QUEENSLAND LAW Society members have won a coup with the appointment of Megan Mahon as president late last week. She has listed members’ and regional lawyers’ needs as a top priority for the coming year.
“Ensuring our members’ needs are taken care of should be an ongoing strategy. But with legal reform taking much of our attention in the past years, now that we have had our most recent legislation enacted we can get back to the nuts and bolts of what really matters to our members,” she told Lawyers Weekly.
The society should represent the members in lobbying the government and provide continuing legal education, which is compulsory for solicitors, she said.
Regional lawyers, who are easily forgotten by big city lawyers and legal representative bodies, are another group likely to benefit from the new appointment.
It is important that the society gets out and meet members, especially regional lawyers, the Toowoomba-based Mahon said. “Being a regional practitioner myself, I understand some of the issues that face lawyers not working in Brisbane. There are diverse interests in how the law and the changes affect them. At the end of the day, we try and be representative of all solicitors of Queensland, whether they are in Brisbane or far out in outback Queensland,” she said.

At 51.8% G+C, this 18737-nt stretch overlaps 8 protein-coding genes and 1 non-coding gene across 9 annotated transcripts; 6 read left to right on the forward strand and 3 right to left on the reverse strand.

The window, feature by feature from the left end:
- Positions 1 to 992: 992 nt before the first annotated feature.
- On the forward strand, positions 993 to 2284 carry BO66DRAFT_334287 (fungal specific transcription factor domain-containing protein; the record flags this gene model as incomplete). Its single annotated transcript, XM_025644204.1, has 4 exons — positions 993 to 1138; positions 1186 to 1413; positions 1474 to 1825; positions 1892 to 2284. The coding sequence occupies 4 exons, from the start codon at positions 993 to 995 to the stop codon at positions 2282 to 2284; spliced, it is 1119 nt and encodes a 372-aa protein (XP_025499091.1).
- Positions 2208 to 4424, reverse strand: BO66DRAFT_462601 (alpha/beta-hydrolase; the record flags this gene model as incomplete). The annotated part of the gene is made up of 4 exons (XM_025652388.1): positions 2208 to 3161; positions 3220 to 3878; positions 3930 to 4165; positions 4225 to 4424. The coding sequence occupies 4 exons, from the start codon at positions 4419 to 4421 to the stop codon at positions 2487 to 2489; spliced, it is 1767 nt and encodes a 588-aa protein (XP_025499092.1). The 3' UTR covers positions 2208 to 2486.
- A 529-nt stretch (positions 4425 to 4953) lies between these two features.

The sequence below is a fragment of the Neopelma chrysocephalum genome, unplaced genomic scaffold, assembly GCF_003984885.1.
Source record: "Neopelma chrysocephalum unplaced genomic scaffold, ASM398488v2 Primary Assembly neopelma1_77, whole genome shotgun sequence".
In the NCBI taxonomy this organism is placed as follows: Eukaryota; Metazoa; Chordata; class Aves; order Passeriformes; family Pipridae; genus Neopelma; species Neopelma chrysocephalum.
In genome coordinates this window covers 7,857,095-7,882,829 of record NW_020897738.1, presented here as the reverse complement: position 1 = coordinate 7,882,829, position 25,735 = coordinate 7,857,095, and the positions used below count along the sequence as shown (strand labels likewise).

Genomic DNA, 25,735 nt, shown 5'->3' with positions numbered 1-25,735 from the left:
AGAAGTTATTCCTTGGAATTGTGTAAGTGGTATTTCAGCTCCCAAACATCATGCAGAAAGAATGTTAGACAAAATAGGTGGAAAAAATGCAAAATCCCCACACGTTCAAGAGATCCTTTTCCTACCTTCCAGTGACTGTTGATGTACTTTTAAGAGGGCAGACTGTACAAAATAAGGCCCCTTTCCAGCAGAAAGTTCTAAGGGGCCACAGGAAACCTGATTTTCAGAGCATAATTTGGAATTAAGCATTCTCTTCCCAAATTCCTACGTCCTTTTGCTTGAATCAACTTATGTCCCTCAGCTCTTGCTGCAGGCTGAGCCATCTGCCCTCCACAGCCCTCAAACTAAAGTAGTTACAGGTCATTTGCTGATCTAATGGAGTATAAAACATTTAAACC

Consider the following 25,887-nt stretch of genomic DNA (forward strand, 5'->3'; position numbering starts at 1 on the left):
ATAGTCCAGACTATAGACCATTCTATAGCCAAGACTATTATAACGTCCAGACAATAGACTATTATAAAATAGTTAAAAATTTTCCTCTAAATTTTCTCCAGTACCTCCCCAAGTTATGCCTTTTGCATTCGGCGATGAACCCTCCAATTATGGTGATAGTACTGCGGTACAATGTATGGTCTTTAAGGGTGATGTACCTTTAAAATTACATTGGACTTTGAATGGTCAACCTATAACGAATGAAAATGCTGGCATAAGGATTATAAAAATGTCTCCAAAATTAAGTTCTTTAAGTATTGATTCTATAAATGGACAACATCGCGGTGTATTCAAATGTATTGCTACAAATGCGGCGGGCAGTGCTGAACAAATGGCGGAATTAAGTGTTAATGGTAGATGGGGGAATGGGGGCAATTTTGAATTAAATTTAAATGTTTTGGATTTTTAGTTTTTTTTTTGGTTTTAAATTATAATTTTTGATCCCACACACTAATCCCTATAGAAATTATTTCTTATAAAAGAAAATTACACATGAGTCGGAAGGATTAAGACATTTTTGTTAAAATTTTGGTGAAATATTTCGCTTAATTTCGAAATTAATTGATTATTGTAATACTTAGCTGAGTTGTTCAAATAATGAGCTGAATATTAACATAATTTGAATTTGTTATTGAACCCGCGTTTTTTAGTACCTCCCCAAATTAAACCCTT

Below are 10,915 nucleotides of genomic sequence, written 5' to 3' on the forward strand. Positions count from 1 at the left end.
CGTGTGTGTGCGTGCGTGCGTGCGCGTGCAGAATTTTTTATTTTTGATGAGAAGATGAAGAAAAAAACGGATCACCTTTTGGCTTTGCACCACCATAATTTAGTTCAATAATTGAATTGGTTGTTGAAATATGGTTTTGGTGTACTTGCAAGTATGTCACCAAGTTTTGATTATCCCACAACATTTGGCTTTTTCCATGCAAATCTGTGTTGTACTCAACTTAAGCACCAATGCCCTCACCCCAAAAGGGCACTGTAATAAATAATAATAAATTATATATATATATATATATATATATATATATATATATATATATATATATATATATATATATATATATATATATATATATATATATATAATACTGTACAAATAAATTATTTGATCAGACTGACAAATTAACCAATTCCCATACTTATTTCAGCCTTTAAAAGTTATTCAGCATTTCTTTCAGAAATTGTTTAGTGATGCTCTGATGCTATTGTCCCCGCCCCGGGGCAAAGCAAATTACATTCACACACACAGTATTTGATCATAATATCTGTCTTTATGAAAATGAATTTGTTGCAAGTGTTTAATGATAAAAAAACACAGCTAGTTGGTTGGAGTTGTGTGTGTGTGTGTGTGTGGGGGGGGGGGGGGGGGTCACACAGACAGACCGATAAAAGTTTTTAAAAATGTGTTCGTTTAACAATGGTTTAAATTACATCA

Mahon argued that she is well aware of some of the issues that regional lawyers face, and believes that getting out there and meeting with them personally will make a big difference. “When we have travelled in the past they know that they are not forgotten.”
A primary concern for regional lawyers is staff, including attracting and retaining both lawyers and support staff. The society should deliver professional development and help them deal with those distance issues they face, she said.
See a full interview with Megan Mahon, Queensland Law Society’s youngest-ever president at the age of 37, next week in Lawyers Weekly.
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